In the latter part of 2018, bearishness took hold of Apple (NASDAQ:AAPL) stock and sent shares to the $150 range as AAPL stock investors took in the news that the company would no longer issue unit sales numbers for its iconic iPhone device.
CEO Tim Cook reasoned that subscription and app sales mattered more for profitability. By that logic, Apple could afford to offer less transparency into its business each quarter. Now that the shares have recovered, there are three reasons investors should buy Apple stock.
Weaker iPhone Sales Expected
Investors have had more than six months to accept that unit sales for iPhones will fall. Average selling price (ASP) is significantly higher with each successive release of the device. And although loyal customers will hold off upgrading to the latest iPhone, their device will stay in the iOS ecosystem. Even if revenue falls, Apple will enjoy healthy profit margins from sales of iPhone 8, X, XR, and XS Max.
Expect the total profit per user to hold steady or increase, driven by more customers signing up for Apple Music. In April, The Wall Street Journal reported that Apple had 28 million subscribers, 2 million more than Spotify Technology (NYSE:SPOT). SPOT stock trades at similar price/sales and price/book multiples compared to Apple. Yet Spotify’s price/forward cash flow multiple is 75, compared to 20.5 times for Apple.
Don’t forget that Apple recently launched its News App. By sending notifications for timely news, users who use the app often may end up subscribing to the service. In doing so, they get Apple News Plus, which gives users access to premium newspapers and more than 300 digital magazines.
Look for Earnings Beat on July 30
When Apple reports quarterly earnings on July 30, the company may beat the Q2/2019 EPS estimate of $2.12.
Last year, Apple reported earnings of $2.34, topping the $2.17 estimate. Strong revenues are possible because Apple Music subscription growth is gaining momentum. The iPad and iPad Mini refresh could drive device sales higher. Conversely, the iPad Pro faces stiff competition from Microsoft’s (NASDAQ:MSFT) Surface book and Surface tablet. Still, Apple has the AirPod, Watch, and HomePod to offset a drop in Pro sales.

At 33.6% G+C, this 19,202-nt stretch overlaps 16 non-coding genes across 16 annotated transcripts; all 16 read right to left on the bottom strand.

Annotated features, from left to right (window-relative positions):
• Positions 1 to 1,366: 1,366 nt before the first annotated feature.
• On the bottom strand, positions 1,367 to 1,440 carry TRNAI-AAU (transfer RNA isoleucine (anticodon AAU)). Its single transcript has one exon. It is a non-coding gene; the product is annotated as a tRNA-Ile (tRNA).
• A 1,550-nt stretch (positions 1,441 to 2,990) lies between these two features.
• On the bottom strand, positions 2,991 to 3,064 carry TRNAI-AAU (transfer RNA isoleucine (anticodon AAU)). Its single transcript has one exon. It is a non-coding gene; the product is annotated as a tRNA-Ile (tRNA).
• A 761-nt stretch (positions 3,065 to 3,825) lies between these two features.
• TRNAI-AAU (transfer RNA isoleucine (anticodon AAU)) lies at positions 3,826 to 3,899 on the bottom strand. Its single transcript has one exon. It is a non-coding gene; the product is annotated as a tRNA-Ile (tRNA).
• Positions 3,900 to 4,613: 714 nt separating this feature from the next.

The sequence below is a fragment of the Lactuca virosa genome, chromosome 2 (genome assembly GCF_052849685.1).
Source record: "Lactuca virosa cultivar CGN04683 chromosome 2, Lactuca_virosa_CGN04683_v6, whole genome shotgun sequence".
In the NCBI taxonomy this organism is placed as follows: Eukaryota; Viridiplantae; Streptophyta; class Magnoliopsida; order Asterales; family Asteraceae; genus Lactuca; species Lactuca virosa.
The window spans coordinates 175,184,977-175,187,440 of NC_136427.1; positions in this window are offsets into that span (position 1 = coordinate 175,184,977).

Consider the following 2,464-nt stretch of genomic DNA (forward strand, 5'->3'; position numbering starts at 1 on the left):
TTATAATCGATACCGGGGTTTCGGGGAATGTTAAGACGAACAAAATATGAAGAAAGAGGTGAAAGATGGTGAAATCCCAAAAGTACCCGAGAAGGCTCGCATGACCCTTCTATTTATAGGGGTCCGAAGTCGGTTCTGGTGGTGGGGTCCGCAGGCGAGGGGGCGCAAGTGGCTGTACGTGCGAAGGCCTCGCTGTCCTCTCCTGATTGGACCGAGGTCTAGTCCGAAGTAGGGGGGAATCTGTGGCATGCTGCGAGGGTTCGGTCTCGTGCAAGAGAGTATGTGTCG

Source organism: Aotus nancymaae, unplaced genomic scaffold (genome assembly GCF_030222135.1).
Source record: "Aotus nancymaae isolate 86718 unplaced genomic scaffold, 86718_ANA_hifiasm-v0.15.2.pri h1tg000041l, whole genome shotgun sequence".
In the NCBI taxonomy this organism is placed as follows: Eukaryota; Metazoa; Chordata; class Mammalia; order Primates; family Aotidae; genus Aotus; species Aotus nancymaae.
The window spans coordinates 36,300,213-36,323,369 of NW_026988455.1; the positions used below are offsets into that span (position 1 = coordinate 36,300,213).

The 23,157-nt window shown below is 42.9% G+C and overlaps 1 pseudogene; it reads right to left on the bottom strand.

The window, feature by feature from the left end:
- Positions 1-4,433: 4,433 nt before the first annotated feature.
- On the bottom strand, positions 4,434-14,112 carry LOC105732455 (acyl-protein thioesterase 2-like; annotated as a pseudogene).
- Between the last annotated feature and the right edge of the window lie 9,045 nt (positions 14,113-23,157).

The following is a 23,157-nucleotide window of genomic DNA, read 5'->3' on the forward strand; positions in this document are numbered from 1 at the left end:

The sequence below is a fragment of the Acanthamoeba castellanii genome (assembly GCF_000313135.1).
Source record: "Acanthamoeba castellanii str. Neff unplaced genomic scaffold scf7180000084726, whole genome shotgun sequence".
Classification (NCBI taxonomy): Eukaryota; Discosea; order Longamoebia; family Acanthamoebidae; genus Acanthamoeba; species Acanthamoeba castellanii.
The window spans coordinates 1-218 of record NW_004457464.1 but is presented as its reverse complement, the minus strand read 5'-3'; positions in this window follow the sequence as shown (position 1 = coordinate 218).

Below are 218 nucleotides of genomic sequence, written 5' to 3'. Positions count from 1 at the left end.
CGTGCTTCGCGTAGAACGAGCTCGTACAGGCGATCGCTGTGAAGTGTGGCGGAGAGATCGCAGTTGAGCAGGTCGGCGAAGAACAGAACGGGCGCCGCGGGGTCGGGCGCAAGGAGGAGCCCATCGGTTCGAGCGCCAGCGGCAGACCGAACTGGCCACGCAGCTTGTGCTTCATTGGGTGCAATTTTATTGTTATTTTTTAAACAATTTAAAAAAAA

In the unlikely scenario that AAPL stock falls after reporting strong results, the drop gives investors a chance to average down. Most who invest in Apple are in it for the long term. Viewing short-term drops in the stock as entry points played out well in the last decade.
To be sure, weak iPhone sales could spook investors and send Apple stock lower. Yet if consumers are simply holding off on upgrades in general, Apple is not losing market share. So if users are not leaving the iOS ecosystem for Android, Apple subscription and software sales will return high profits.
Service Revenue Will Drive Growth
The second quarter 2019 saw Apple report its best quarter ever for Services, as revenue topped $11.5 billion. Even as worldwide iPhone revenue fell 17%, Services grew to new heights, with more than 390 million paid subscriptions at the end of March, up 30 million in the last quarter. During 2020, Apple expects to surpass 500 million subscriptions.
That is a phenomenal rate of growth. And the strong uptake of Services will include growing App sales. In Q2, the number of paid third-party subscriptions increased by over 40%. Apple has a well-diversified source of revenue from apps; the biggest third-party subscription app accounted for just 0.3% of its total Services revenue.
Apple forecast revenue of $52.5 billion – $54.5 billion for the upcoming report for the June quarter. Gross margin will be around 38%. Operating expenditures will be $8.7 billion – $8.8 billion.
Your Takeaway on AAPL Stock
Apple is confident about the growing revenue from the product category level. More importantly, it expects iPhone sales improving Y/Y in the upcoming Q3 report. Cash flow generation is so strong that AAPL stock repurchase authorization and its quarterly dividend. A dividend hike is unlikely but if Apple does so, look for Apple stock continuing its uptrend.
Disclosure: As of this writing, the author did not hold a position in any of the aforementioned securities.